From the Journals

The next likely COVID-19 vaccine has its advantages


 

First results in 800+ participants

At baseline for the phase 1/2a trial, 2% of the younger group and 1% of the 65+ group were seropositive for SARS-CoV-2 S-specific antibodies.

A total of 402 people in the younger age cohort and 403 in the 65 and older group received a first dose of the Johnson & Johnson vaccine. Many participants also received a second dose 56 days later for a separate trial, ENSEMBLE2, designed to compare safety and efficacy between single- and double-dose regimens. Results of that trial are still pending.

Safety profile

A single dose was associated with a higher incidence of solicited systemic adverse events in the higher vaccine dose group. They also found that grade 3 adverse events decreased with increasing age.

Injection site pain on the day of immunization or the next day was the most common local reaction. The pain generally resolved within 24 hours. Fever was reported by 15% of the low-dose vaccine group and 39% of the high-dose cohort. Fatigue, headache, and myalgia were the most common grade 1 or 2 solicited systemic adverse events reported.

Five serious adverse events were reported, including four that investigators deemed unrelated to vaccination: hypotension, bilateral nephrolithiasis, legionella pneumonia, and one case of worsening of multiple sclerosis. The vaccine-related serious adverse event was a fever that resulted in hospitalization because of suspicion of COVID-19. The patient recovered within 12 hours.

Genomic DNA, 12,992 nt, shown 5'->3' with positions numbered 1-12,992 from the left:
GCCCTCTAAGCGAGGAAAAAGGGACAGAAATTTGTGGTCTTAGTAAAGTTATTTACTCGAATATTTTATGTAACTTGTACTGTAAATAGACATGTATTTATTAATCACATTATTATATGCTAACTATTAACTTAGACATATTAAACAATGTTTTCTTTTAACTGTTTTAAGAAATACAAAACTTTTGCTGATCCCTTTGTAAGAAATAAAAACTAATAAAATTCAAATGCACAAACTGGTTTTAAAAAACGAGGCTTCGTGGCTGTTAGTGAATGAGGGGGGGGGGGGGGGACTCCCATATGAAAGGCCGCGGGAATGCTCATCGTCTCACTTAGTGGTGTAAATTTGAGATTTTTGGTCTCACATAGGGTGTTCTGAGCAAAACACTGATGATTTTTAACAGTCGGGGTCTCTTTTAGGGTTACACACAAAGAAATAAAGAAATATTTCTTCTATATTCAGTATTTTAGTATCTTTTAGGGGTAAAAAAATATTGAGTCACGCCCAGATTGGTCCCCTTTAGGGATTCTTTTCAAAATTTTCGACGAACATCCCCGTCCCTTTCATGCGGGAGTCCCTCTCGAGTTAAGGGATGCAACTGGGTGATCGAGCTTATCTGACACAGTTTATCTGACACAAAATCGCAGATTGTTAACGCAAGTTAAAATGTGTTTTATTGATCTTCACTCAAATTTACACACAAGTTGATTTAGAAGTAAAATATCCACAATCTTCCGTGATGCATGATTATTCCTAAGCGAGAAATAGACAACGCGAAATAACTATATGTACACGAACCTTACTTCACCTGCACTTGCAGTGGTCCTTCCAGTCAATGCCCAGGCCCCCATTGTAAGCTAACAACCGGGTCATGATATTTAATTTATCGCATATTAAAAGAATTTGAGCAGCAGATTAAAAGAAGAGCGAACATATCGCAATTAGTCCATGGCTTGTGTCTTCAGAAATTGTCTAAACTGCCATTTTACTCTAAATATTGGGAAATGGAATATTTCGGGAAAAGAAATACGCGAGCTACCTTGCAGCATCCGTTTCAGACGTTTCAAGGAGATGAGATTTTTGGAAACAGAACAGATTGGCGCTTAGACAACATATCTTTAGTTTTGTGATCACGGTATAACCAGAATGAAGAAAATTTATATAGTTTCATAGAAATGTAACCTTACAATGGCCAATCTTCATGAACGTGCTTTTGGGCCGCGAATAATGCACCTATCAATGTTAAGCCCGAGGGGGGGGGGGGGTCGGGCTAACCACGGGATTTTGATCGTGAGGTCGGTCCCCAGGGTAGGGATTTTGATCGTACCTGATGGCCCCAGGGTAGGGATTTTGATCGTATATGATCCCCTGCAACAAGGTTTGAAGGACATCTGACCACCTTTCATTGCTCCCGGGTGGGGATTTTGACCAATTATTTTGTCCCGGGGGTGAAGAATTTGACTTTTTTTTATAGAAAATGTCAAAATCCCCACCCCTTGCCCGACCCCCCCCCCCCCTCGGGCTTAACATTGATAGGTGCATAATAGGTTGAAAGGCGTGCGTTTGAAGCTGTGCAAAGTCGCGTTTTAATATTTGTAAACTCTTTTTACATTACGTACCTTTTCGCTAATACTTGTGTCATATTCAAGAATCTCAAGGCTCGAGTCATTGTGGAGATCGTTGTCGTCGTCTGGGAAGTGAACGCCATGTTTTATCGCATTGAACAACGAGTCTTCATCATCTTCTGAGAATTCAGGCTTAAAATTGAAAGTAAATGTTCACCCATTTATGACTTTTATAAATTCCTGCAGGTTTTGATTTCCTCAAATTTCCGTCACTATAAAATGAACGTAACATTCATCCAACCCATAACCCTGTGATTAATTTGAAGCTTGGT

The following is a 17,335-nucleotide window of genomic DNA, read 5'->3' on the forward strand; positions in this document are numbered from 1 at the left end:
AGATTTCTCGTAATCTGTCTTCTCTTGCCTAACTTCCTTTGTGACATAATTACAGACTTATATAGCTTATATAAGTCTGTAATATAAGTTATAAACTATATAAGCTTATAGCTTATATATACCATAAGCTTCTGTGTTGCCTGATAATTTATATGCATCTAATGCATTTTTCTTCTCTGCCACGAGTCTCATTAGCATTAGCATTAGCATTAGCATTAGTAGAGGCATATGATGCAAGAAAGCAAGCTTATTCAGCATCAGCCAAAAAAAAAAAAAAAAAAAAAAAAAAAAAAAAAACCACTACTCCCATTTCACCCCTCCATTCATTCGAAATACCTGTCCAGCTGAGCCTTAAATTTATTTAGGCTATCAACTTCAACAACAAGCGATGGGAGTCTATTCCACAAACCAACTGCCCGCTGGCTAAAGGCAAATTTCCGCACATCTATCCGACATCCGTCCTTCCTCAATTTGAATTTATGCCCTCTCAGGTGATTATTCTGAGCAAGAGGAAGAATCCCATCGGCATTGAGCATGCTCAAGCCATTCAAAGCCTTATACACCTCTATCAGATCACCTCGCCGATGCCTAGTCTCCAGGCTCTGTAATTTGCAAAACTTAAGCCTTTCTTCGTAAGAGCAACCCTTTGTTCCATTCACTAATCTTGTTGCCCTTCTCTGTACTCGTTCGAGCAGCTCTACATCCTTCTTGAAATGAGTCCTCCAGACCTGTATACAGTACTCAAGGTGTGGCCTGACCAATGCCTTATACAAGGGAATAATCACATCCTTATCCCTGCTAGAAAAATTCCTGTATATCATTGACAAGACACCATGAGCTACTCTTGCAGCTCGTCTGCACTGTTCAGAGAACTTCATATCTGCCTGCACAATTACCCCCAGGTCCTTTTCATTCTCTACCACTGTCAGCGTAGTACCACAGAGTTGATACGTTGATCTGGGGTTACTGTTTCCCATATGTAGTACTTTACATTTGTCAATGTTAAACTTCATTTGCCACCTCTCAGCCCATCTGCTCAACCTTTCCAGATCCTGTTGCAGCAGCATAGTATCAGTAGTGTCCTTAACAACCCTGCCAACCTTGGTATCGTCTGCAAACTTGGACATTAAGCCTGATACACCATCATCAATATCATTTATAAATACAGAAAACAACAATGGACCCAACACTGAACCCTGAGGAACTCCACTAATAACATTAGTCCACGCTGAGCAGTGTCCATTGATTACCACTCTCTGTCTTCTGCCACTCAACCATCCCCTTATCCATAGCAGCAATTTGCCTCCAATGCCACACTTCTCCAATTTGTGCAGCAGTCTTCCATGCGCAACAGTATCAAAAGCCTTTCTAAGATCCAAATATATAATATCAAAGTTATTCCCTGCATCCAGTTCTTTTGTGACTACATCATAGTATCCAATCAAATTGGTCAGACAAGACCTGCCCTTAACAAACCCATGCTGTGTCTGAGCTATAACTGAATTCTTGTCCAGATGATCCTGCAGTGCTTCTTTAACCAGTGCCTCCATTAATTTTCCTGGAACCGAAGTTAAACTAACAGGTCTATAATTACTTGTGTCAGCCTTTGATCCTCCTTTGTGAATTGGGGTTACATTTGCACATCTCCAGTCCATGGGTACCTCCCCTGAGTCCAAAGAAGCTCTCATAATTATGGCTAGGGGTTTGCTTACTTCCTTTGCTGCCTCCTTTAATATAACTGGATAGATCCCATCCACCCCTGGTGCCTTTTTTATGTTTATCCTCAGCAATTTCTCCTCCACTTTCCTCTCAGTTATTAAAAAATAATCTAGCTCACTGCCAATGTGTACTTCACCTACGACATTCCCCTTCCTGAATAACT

“These data confirm our previous experience with vaccine candidates based on our Ad26 viral vector platform in the younger age group. The almost similar performance in older adults is promising,” Dr. Schuitemaker said.

A potential limitation of the phase 1/2a trial is “the lack of representation of minority groups,” the researchers noted. Johnson & Johnson is working on improving the diversity of study participants “with respect to groups that seem to be affected most by the COVID-19 pandemic.”

AstraZeneca/Oxford vaccine status

The AstraZeneca/Oxford AZD1222 vaccine in development received approval for use in the United Kingdom on Dec. 30. The approval came after Public Health England said the country was facing “unprecedented” levels of infections, the BBC reported. AstraZeneca applied for European Medical Agency approval earlier in the week of Jan. 10, which could lead to more widespread use across Europe.

The status of the vaccine remains uncertain in the United States. A phase 3 trial that started in August was paused for about 6 weeks in September and October after an adverse event in a British volunteer halted studies worldwide. On Oct. 23, the FDA permitted researchers to continue the trial with approximately 40,000 participants.

There was some suggestion in the clinical trials that a half dose of the AstraZeneca vaccine was more effective than a full dose, 90% vs. 62%, but some irregularities in the research require further investigation.

Although the AstraZeneca vaccine is delivered to cells by an adenovirus – as with the Johnson & Johnson product – it is designed to be delivered in two doses 28 days apart, like the administration schedule of the Moderna mRNA vaccine.

A need for speed, and more doses

Regardless of which vaccine product is next to gain an EUA in the United States, many experts agree the COVID-19 vaccine rollouts so far have been problematic, at a time when cases are climbing to record-breaking levels, and likely more related to logistics over administration of the vaccine than production of the doses.